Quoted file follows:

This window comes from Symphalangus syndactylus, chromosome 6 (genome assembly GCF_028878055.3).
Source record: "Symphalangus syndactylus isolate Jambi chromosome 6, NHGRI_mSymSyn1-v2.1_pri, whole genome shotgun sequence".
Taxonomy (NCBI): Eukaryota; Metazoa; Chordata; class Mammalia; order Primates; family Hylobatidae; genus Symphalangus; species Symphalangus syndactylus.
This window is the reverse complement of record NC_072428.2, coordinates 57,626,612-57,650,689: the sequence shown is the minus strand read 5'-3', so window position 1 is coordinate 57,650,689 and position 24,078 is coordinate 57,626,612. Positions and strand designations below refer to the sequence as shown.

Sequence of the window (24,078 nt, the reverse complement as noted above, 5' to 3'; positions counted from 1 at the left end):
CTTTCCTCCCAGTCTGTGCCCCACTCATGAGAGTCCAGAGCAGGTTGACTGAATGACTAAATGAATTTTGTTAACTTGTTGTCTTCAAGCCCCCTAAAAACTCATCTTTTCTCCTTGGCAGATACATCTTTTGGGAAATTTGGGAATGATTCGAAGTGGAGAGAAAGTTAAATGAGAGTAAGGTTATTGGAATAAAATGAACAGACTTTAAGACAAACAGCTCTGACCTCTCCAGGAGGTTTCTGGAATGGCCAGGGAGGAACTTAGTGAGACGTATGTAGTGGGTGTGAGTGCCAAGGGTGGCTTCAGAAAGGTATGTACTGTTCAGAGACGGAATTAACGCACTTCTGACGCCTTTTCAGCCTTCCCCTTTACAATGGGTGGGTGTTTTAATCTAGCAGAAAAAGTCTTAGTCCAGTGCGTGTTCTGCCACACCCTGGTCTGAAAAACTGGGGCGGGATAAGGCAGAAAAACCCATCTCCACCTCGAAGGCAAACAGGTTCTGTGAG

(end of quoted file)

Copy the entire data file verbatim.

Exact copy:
This window comes from Symphalangus syndactylus, chromosome 6 (genome assembly GCF_028878055.3).
Source record: "Symphalangus syndactylus isolate Jambi chromosome 6, NHGRI_mSymSyn1-v2.1_pri, whole genome shotgun sequence".
Taxonomy (NCBI): Eukaryota; Metazoa; Chordata; class Mammalia; order Primates; family Hylobatidae; genus Symphalangus; species Symphalangus syndactylus.
This window is the reverse complement of record NC_072428.2, coordinates 57,626,612-57,650,689: the sequence shown is the minus strand read 5'-3', so window position 1 is coordinate 57,650,689 and position 24,078 is coordinate 57,626,612. Positions and strand designations below refer to the sequence as shown.

Sequence of the window (24,078 nt, the reverse complement as noted above, 5' to 3'; positions counted from 1 at the left end):
CTTTCCTCCCAGTCTGTGCCCCACTCATGAGAGTCCAGAGCAGGTTGACTGAATGACTAAATGAATTTTGTTAACTTGTTGTCTTCAAGCCCCCTAAAAACTCATCTTTTCTCCTTGGCAGATACATCTTTTGGGAAATTTGGGAATGATTCGAAGTGGAGAGAAAGTTAAATGAGAGTAAGGTTATTGGAATAAAATGAACAGACTTTAAGACAAACAGCTCTGACCTCTCCAGGAGGTTTCTGGAATGGCCAGGGAGGAACTTAGTGAGACGTATGTAGTGGGTGTGAGTGCCAAGGGTGGCTTCAGAAAGGTATGTACTGTTCAGAGACGGAATTAACGCACTTCTGACGCCTTTTCAGCCTTCCCCTTTACAATGGGTGGGTGTTTTAATCTAGCAGAAAAAGTCTTAGTCCAGTGCGTGTTCTGCCACACCCTGGTCTGAAAAACTGGGGCGGGATAAGGCAGAAAAACCCATCTCCACCTCGAAGGCAAACAGGTTCTGTGAG